January 22, 2012
Remembering Herb Clarke Herb Clarke died Jan. 8. He was best known and remembered as the longtime weatherman on WCAU, NBC10, and then for his six years of garden reports on KYW radio. He was also my dad. We moved to Philadelphia when Dad came to work at Channel 10 in November 1958. I was a baby. All three of us Clarke children grew up in Philadelphia. TV is a fickle and sometimes cruel business. On-air talent is often cut or reassigned with little notice. There one day, gone the next.
October 2, 2002 |
A former first lady, the subject of an Oscar-winning movie, and a scientist who has studied the effects of pathogens on the human voice are among 12 winners of the 2002 O. Spurgeon English Humanitarian Awards. The award, in its second year, is named after the late chair of the department of psychiatry at Temple University; it honors a group of people who work with different types of alternative medicine. The awards will be presented Saturday after a 6 p.m. banquet at Temple's Diamond Club, 1913 N. Broad St. One of the winners is Sharry Edwards, a pioneer in human bioacoustics, examining the frequencies of different sounds in the human voice.
September 28, 1998 |
Four years ago, Anne Khoury couldn't drum up enough interest to support her vision for a large consumer-oriented conference on alternative medicine in Philadelphia. Since then, the topic has become so hot that two separate events - each expected to draw 20,000 people - will be staged here this fall. The first, starting Thursday, is the New Health Symposium - an 11-day event modeled after the Book and the Cook. It will use sites throughout the Philadelphia region to feature dozens of authors and speakers on health topics, including Nina Shandler, author of Yoga for Pregnancy and Birth, and Brian Clement, director of the Hippocrates Health Institute in Florida.
June 15, 2009 |
WASHINGTON - The prognosis wasn't good for Bilbo. The middle-age pug suffered from a whole host of ailments, including itchy skin, weakness in his back legs, and a loss of appetite. Bilbo's regular veterinarian told his owner, Abe Haspel of Annandale, Va., that there wasn't much to be done. The feisty pug was getting old, and his condition would only continue to deteriorate. But three years later, Bilbo is feistier than ever. Haspel credits monthly acupuncture treatments for the change.
July 8, 2007 |
Harlow Whitleigh spends her days gazing out the window of her Fishtown townhouse, eating bonbons and lounging with her best friend, a Yorkshire terrier named Rosco. Harlow also barks. A small white bichon frise/poodle hybrid, she barks at cars, at the letter carrier, at birds, at customers coming to nearby Johnny Brenda's tavern, and at anyone walking by on the street. Jeniphur Whitleigh and Michael Pasquarello, who own Harlow and the Loft District's Cafe Lift, have learned to live with Harlow's high-pitched ways.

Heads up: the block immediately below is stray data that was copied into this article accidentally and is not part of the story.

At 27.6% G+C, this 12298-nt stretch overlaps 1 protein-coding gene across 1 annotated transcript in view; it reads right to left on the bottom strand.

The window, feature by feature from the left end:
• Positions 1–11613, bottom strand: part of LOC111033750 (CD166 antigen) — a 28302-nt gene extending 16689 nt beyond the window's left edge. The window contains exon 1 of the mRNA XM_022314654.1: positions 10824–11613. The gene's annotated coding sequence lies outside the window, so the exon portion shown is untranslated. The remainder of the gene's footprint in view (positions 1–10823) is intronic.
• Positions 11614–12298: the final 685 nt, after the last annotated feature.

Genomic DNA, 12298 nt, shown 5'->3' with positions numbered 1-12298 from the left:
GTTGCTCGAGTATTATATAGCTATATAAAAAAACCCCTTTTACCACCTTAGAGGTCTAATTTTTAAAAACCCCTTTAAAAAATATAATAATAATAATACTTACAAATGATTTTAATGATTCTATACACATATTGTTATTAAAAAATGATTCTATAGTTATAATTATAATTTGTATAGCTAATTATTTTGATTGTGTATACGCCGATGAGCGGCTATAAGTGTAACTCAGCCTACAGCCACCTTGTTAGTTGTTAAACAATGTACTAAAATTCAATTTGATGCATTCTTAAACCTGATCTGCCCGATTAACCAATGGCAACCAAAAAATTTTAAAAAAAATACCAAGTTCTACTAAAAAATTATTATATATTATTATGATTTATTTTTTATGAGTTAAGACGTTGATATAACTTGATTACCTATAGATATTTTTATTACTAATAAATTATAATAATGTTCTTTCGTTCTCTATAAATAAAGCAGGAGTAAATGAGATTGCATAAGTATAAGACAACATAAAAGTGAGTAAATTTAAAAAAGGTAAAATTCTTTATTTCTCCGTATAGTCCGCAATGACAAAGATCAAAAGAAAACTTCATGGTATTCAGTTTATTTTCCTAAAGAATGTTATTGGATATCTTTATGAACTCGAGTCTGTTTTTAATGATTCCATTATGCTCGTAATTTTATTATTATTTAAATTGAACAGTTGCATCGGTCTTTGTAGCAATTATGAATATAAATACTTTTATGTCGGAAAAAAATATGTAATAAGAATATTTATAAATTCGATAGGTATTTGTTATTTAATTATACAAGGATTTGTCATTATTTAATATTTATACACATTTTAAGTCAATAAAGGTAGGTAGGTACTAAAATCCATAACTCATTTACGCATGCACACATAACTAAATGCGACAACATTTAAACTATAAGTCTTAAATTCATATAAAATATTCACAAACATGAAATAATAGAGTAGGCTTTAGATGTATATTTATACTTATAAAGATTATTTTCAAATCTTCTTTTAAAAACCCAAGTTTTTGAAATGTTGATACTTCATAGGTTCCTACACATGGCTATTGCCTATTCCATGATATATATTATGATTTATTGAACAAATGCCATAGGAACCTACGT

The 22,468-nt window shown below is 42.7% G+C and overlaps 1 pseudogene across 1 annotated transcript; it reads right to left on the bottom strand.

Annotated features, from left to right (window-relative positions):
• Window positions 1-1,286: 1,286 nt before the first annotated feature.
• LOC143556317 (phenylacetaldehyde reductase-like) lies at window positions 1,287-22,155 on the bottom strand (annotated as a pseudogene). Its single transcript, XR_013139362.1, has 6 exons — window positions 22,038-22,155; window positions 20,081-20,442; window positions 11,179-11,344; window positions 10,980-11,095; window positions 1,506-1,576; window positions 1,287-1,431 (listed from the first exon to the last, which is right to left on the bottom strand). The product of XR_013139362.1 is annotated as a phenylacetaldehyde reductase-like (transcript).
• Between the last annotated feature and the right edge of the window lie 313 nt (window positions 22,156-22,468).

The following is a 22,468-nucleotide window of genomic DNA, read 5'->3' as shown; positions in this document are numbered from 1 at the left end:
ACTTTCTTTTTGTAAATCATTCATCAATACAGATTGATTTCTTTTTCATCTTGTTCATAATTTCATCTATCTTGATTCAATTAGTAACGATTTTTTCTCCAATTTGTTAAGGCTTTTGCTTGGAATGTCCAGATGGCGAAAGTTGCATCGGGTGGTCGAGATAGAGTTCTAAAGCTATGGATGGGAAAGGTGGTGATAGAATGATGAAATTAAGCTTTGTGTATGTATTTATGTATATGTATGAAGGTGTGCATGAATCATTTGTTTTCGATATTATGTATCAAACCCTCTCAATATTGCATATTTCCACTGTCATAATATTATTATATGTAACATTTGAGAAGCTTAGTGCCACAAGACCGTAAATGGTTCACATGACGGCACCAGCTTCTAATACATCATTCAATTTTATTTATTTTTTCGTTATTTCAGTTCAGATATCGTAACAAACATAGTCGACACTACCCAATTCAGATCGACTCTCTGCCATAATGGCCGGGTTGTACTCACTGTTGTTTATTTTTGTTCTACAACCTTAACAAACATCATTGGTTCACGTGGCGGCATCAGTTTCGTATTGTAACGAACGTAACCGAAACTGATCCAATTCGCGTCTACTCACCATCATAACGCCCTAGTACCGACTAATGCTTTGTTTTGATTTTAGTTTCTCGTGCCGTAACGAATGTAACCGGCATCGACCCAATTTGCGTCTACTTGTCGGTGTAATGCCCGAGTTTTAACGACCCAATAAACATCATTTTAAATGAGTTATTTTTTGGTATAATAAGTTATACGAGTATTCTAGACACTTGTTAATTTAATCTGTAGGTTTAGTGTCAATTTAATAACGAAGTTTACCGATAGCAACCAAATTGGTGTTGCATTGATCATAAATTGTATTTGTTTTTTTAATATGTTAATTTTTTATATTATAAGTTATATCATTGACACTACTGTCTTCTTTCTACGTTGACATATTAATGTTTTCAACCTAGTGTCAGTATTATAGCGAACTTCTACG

February 5, 2011 |
Lying stock-still in a bed Friday at Thomas Jefferson University Hospital, his neck and chin gripped in a rigid plastic collar, 16-year-old Mazeratti Mitchell could barely move his jaw. But the Boothwyn teenager, whose spine was severely injured in a high school wrestling accident Tuesday, smiled faintly as he spoke of the escalating battle between his mother, an herbal healer, and mainstream medicine over his care. "One of the doctors said I needed surgery because I'd be paralyzed the rest of my life if I moved my head just a millimeter," he murmured, then lifted his left arm about three inches and wiggled his fingers.
November 18, 1999 |
The University of Medicine and Dentistry announced yesterday the creation of the first center in New Jersey for the study of alternative medicine. The UMDNJ Center for the Study of Alternative and Complementary Medicine is in Newark. The university also released the results of a survey of New Jersey residents that found a significant use of alternative medicine. "The university is putting a commitment behind putting the best resources that we can into education, practice and research," said Riva E. Touger-Decker, a nutritionist and the center's acting director.
January 2, 1995 |
Can herbs cure warts? Does powdered shark cartilage help cancer? Can music help brain injuries, or acupuncture relieve arthritis? These are questions that most of the conventional medical world would have ridiculed until just recently. Some experts still do. But now they are being seriously investigated and in some cases, funded by the National Institutes of Health (NIH), through its fledgling Office of Alternative Medicine (OAM). Founded in January 1992, the office now has its third director and is searching for a new one. It has been wracked by allegations of political interference, disorganization, ineptitude, and a confused scientific mission.
April 8, 1996 |
After long scorning the benefits of Third-World medicines and folk remedies, American medical schools are offering courses and seminars about them. The doctors of tomorrow are studying ancient treatments such as acupuncture, herbalism, hypnosis and healing touch. They are being told that such "alternative medicine" may not be so alternative after all. "Eighty percent of the world's people rely on what we call 'alternative medicine.' Is that to say they have no medicine at all?"
January 3, 1999
TODAY'S ESSAYS About 83 million American adults - more than 4 out of 10 - used some form of alternative medicine last year. In October, President Clinton signed a law creating the National Center for Complementary and Alternative Medicine and giving it a $50 million budget. The Journal of the American Medical Association dedicated a special issue to the topic in November. It seems to be, as one doctor calls it, a quiet revolution in medicine. For today's Voices, we invited professionals and patients working with alternative medicine in our region to talk about the trends and what the future holds.